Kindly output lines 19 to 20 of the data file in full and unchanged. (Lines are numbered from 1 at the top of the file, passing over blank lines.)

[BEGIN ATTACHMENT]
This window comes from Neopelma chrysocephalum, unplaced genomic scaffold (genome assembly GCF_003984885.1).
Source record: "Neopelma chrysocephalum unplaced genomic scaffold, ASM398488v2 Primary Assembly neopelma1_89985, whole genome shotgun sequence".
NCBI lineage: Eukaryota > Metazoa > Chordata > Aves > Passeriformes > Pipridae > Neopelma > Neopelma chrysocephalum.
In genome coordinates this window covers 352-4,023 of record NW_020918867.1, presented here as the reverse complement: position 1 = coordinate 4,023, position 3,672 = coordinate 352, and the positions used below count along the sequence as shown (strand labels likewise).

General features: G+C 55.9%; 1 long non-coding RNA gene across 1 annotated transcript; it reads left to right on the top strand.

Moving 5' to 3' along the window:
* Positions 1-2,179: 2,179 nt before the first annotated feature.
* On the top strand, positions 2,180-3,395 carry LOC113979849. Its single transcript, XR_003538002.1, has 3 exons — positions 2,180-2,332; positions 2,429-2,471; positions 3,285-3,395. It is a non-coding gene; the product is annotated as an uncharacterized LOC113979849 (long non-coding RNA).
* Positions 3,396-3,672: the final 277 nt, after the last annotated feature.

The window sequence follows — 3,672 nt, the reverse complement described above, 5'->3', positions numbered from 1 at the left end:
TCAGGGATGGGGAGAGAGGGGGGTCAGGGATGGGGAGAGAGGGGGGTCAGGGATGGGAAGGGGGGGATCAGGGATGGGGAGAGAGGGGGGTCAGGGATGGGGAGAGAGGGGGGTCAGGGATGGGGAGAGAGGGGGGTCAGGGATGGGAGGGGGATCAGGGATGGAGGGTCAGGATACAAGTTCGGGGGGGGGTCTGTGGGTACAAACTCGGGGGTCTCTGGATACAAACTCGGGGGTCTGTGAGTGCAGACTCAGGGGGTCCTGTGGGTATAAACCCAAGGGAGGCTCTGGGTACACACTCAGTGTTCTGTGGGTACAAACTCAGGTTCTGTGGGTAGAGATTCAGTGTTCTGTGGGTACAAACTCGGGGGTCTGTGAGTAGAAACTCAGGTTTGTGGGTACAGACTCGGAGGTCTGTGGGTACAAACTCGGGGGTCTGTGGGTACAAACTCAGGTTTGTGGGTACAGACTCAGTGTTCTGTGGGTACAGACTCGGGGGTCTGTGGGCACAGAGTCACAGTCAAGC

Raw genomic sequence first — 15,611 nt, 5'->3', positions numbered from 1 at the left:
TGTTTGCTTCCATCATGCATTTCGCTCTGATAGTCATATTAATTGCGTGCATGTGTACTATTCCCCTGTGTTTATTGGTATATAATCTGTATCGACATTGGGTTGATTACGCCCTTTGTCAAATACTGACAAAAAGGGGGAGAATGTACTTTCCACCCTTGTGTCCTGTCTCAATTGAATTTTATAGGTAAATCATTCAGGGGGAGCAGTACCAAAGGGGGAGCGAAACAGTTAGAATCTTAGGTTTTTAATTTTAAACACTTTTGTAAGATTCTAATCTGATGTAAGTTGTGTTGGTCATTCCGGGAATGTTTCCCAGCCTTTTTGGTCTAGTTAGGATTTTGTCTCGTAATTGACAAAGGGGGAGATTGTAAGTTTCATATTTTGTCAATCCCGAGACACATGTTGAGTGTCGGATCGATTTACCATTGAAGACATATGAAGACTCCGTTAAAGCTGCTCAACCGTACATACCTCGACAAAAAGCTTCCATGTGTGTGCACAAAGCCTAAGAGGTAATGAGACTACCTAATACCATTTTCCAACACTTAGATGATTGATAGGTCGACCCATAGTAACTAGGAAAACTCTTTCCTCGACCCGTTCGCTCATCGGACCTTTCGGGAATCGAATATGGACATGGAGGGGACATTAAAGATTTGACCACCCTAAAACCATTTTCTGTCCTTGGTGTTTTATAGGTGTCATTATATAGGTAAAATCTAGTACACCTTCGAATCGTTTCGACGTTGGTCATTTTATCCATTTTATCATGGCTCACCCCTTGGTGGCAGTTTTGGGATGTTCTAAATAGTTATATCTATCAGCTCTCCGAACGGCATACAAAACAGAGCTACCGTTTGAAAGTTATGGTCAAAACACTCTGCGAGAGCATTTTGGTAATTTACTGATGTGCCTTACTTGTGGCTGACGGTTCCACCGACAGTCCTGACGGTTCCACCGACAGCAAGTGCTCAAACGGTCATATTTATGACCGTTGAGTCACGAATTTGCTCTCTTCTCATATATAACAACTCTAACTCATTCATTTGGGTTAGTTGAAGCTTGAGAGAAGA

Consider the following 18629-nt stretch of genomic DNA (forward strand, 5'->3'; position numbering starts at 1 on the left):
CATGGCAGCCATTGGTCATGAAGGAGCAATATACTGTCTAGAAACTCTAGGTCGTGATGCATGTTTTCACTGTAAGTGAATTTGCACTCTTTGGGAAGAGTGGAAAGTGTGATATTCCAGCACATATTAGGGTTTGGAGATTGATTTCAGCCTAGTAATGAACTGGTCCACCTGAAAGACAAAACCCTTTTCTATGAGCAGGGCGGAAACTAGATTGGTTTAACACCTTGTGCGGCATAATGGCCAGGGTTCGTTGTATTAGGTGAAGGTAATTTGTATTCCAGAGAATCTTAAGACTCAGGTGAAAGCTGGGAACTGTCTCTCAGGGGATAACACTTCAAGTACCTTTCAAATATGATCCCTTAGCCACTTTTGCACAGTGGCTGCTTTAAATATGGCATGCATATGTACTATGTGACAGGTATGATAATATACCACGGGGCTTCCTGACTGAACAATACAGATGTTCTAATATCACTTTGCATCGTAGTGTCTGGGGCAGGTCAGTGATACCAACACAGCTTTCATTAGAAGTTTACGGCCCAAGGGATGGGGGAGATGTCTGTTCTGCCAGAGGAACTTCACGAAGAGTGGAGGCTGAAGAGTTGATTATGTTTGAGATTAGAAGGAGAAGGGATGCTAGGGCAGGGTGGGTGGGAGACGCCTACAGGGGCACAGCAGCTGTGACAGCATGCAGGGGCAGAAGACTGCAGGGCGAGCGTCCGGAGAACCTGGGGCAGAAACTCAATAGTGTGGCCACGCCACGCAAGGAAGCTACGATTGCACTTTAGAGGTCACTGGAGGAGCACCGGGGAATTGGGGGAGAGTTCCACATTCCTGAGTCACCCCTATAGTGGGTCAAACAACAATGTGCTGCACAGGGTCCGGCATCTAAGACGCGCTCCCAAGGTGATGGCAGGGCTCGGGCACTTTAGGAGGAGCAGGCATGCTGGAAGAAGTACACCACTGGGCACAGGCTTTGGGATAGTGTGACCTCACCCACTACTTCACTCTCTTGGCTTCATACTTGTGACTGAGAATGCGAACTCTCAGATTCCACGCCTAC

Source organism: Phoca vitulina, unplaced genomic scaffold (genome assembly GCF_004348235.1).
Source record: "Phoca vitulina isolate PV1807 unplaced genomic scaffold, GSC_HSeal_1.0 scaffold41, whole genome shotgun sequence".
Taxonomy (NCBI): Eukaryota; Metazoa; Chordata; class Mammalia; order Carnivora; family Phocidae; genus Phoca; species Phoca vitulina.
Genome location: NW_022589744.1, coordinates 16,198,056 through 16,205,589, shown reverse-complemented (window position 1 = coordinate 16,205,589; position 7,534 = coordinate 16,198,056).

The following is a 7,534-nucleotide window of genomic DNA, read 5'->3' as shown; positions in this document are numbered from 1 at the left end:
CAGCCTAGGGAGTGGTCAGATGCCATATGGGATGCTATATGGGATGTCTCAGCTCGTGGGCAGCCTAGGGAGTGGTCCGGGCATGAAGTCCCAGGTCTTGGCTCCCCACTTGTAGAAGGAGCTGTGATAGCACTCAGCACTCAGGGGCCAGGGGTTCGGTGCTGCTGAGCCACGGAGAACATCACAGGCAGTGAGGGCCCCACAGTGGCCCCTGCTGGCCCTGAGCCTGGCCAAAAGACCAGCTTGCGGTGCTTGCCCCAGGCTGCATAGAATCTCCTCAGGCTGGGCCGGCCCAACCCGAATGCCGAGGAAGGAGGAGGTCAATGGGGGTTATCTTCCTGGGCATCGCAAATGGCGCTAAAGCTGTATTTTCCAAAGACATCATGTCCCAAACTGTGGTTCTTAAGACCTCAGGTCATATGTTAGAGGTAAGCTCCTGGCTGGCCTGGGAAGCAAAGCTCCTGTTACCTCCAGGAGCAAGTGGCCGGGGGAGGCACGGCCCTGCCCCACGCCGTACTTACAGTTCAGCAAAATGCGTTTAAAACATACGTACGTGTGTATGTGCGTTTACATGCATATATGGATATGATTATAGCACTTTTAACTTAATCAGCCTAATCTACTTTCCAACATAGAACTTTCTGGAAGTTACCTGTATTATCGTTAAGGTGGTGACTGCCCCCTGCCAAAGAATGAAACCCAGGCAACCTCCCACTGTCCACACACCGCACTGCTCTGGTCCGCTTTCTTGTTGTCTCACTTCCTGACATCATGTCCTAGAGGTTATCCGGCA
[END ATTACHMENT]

Genome location: NW_022589744.1, coordinates 16,198,056 through 16,205,589, shown reverse-complemented (window position 1 = coordinate 16,205,589; position 7,534 = coordinate 16,198,056).

The following is a 7,534-nucleotide window of genomic DNA, read 5'->3' as shown; positions in this document are numbered from 1 at the left end: